Compare Bruce's comment on John the Baptist (in Lk's account):

 

"On the other hand he [Luke] adds an interesting passage not found in Mt. or Mk, reporting John’s practical suggestions for the implementation of genuine repentance. The people generally (the crowd, 10) were told of the responsibility laid upon them to share with less fortunate neighbours their superfluity of food or clothing. Tax-collectors, universally despised and detested as unpatriotic tools, willingly placing themselves at the service of the Roman overlords or Jewish tetrarchs and as unscrupulous and dishonest extortioners lining their own pockets, were commanded to carry out their duties with scrupulous fairness and honesty. Swaggering and bullying soldiers were to refrain from summary appropriation of the goods of others, and from glib perjury to cover their tracks. It is interesting that there is nothing revolutionary in all this; even the tax-collectors are not ordered to give up their jobs. This is an ‘interim ethic’—as it is sometimes called—a code of conduct whilst awaiting the day of the full revelation of the kingdom, when Roman taxes and much else beside will be swept away. [Bruce, F. F. (1979). New International Bible commentary (1191–1192). Grand Rapids, MI: Zondervan Publishing House.]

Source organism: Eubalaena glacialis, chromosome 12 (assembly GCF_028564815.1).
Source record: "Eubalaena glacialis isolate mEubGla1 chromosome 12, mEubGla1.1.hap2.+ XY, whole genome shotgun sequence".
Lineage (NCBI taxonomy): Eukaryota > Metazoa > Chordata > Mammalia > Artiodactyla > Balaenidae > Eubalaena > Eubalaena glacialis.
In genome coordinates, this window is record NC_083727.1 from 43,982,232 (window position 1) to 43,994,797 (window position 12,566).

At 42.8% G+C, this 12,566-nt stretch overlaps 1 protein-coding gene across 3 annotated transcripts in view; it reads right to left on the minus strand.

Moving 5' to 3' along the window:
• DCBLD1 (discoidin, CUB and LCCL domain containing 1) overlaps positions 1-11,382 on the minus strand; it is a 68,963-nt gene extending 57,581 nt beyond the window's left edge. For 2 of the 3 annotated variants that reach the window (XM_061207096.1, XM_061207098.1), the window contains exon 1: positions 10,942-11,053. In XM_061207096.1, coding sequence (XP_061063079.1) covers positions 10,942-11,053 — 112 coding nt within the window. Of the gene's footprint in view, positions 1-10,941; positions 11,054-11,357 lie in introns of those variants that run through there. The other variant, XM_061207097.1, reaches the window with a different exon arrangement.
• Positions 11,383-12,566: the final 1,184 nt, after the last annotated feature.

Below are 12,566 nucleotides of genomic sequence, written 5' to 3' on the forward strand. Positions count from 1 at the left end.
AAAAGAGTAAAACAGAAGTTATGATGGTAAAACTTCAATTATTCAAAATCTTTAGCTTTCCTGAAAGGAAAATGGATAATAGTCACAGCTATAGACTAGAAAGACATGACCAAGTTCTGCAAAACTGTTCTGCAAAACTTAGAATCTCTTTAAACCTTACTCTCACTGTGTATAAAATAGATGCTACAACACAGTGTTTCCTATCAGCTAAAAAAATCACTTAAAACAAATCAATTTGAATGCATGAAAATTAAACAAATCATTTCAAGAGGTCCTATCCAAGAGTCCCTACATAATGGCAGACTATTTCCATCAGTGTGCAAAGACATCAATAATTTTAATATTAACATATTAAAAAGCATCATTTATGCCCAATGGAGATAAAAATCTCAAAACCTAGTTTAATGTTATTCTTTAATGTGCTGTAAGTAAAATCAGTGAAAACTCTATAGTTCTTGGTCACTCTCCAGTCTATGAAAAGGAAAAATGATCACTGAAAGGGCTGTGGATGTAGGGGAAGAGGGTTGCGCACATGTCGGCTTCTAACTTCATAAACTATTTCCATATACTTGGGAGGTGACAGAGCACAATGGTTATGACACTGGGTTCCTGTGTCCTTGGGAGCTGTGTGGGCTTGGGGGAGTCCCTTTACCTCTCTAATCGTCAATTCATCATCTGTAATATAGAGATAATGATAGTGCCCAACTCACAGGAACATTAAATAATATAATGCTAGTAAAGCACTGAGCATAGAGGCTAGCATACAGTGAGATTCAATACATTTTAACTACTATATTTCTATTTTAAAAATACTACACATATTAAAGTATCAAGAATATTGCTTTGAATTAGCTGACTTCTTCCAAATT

If it is proper to speak of "carrying out duties with scrupulous fairness and honesty" as an 'interim' ethic, then that ethic has been in place since the Fall of humanity! If avoiding "summary appropriation of the goods of others" and "glib perjury" is an 'interim' ethic, then the 'interim' has been all of recorded history--and not simply some period inaugurated by Jesus!

 

The calls to righteousness made by John the Baptist, Jesus, and the Apostles are in spiritual continuity with the calls to Israel and Judah made by the Hebrew Prophets. Many of the Hebrew prophets had the same 'clean up your act, or else the promised judgments of Deuteronomy will fall upon you--as the Day of the Lord falls upon you'.  The reformation of behavior (supposed to flow from reformation of character) was about deferring judgment ("repent or ye shall all likewise perish") and 'hastening' blessing from God ("make straight the paths for the Lord", "pour out a blessing too big to receive").